Jabari Davis is a senior NBA Writer and Columnist for Basketball Insiders, covering the Pacific Division and NBA Social Media activity.

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Fred VanVleet is Finding Success in the NBA

David Yapkowitz speaks to Toronto’s Fred VanVleet about his unheralded path to the NBA and more.

David Yapkowitz

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Fred VanVleet is used to being the underdog. Prior to the NBA, he spent four seasons at Wichita State, a school that hasn’t always been in the national spotlight when it comes to college basketball. Even after he finished his college career in impressive fashion, leading the Shockers to the NCAA tournament every year he was there, he went undrafted in the 2016 NBA draft.

But despite the lack of recognition from national media outlets, VanVleet always knew that he was good enough to play in the NBA. He knew that his path to the league was going to be much different than many other top prospects, but he was confident. He put his trust in NBA personnel to recognize what was right in front of them.

“If you can play, they’re gonna find you. That’s the best thing about the NBA, you can’t hide forever,” VanVleet told Basketball Insiders. “You just got to try to wait and keep grinding for the opportunity, and when it comes be ready to make the most of it and that’s what I did.”

Making the most of his opportunity is definitely what he’s done. After he went undrafted in 2016, he joined the Toronto Raptors’ summer league team in Las Vegas. He put up decent numbers to the tune of 6.2 points, 3.0 rebounds, 1.6 assists, and 54.5 percent shooting from the three-point line.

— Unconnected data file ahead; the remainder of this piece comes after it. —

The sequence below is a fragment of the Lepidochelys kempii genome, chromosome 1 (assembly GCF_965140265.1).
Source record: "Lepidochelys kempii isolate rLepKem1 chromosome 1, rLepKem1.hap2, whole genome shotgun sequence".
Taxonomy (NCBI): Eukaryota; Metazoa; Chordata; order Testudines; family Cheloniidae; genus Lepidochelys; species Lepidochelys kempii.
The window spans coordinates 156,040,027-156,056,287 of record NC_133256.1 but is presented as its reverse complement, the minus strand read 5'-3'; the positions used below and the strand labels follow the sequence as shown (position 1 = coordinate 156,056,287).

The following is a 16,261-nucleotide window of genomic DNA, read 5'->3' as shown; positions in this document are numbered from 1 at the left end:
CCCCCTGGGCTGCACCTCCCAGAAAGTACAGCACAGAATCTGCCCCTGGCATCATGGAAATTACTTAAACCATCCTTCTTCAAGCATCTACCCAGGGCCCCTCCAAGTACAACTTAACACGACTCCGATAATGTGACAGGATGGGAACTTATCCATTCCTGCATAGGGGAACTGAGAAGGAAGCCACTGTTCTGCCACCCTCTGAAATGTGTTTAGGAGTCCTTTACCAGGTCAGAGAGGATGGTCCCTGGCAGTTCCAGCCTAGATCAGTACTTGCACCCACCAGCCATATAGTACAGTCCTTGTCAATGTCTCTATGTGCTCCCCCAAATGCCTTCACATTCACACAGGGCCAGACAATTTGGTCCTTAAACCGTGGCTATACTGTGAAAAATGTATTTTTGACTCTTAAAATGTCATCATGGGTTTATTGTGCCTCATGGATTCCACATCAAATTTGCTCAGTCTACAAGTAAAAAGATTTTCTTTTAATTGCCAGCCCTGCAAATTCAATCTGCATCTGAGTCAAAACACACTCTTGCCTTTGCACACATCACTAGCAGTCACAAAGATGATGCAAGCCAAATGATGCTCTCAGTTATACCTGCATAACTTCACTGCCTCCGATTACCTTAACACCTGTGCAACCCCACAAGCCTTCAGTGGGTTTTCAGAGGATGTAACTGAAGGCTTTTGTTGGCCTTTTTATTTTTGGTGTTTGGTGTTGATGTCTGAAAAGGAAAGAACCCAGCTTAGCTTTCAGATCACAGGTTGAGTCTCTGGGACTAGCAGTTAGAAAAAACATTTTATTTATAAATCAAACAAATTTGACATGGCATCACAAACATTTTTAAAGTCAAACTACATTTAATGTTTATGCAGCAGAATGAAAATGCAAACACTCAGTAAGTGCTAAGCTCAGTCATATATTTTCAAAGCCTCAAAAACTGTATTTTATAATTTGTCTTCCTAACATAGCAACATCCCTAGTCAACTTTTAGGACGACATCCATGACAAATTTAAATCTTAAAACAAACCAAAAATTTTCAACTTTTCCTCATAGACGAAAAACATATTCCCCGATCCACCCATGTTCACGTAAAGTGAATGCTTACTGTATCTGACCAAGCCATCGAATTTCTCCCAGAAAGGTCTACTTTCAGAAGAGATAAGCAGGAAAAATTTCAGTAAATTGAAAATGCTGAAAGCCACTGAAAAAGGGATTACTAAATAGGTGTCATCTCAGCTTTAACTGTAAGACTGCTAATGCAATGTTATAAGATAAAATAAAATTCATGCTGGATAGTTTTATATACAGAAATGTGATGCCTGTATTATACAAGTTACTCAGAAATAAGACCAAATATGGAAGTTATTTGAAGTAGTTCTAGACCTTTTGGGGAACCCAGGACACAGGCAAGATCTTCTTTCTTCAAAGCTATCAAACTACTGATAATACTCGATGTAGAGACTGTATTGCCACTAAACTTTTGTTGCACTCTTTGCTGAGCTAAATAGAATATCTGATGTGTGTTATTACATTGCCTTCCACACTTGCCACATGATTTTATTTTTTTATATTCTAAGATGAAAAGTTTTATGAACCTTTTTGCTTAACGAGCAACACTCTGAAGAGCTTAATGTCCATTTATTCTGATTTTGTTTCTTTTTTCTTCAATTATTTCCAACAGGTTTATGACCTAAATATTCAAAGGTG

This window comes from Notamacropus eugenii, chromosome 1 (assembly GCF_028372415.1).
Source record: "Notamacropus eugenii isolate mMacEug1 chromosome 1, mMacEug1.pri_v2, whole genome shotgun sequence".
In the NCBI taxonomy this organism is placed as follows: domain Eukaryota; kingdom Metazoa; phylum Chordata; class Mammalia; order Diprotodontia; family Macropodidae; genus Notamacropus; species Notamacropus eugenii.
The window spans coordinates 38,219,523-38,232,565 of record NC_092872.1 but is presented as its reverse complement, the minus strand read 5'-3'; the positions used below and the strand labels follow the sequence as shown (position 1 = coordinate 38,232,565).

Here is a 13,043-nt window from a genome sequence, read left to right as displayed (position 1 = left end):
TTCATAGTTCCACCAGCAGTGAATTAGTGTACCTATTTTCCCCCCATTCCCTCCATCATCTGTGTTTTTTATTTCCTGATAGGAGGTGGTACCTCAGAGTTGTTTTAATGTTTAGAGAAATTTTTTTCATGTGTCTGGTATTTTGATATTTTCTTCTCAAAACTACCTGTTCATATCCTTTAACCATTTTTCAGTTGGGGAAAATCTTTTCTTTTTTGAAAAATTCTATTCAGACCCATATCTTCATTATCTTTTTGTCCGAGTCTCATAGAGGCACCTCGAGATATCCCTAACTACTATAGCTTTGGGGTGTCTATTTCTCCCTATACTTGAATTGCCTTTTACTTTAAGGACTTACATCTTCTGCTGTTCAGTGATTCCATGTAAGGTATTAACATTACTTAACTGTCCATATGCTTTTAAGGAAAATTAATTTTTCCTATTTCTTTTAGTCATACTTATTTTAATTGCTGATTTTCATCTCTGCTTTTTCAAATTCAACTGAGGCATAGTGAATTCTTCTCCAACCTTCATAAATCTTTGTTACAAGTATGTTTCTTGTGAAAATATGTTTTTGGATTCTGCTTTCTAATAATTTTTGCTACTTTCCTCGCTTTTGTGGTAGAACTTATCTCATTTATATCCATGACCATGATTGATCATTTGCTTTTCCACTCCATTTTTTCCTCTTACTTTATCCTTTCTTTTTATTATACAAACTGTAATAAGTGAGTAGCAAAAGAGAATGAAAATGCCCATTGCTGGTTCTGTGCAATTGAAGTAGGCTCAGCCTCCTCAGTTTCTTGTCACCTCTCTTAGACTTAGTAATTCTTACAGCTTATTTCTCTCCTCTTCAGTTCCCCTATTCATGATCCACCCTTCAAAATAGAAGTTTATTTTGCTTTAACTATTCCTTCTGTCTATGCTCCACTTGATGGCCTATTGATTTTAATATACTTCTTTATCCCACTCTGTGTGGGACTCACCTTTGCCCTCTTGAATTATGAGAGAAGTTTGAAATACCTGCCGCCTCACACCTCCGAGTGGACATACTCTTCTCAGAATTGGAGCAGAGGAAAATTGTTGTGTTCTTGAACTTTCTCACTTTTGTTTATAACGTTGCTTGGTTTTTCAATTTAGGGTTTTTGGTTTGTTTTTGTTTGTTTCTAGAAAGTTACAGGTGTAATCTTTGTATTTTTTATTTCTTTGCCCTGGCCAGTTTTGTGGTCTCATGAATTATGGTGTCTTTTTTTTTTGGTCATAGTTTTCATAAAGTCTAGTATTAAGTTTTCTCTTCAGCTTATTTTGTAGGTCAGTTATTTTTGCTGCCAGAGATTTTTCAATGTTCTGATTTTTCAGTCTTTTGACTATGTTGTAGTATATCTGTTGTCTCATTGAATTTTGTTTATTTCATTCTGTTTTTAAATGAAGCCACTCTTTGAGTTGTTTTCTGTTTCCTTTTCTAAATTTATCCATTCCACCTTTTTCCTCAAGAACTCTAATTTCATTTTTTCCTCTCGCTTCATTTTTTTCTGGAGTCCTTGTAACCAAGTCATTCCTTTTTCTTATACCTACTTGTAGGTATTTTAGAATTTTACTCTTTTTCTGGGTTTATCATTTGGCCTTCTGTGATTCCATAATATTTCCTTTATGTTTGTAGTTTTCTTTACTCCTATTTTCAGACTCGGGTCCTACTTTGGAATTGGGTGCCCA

He also showed solid defensive potential as well as the ability to run a steady offense. The Raptors were impressed by his performance and they invited him to training camp for a chance to make the team. They already had 14 guaranteed contracts at the time and had invited five other players, in addition to VanVleet, to camp.

VanVleet did his best to stand out in training camp that year, capping off the 2016 preseason with a 31 point, five rebound, five assist performance against San Lorenzo de Almagro of Argentina. The Raptors were in need of another point guard after Delon Wright was ruled out to start the season due to an injury.

Not only did he make the Raptors’ opening night roster, but he ended up playing some big minutes for the team as the season went on. This year, he started out as the third-string point guard once again. But with another injury to Wright, he’s solidified himself as the backup point for the time being.

“You just want to grow each year and get better. I had a smaller role last year, I’m just trying to improve on that and get better,” VanVleet said. “It’s a long process, you just try to get better each game on a pretty good team, a winning team. Being able to contribute to that is what you work for.”

VanVleet’s journey to the NBA is one that is not very common anymore for players coming out of college. More and more players are opting to spend one, maybe two years at most in college before declaring for the NBA draft.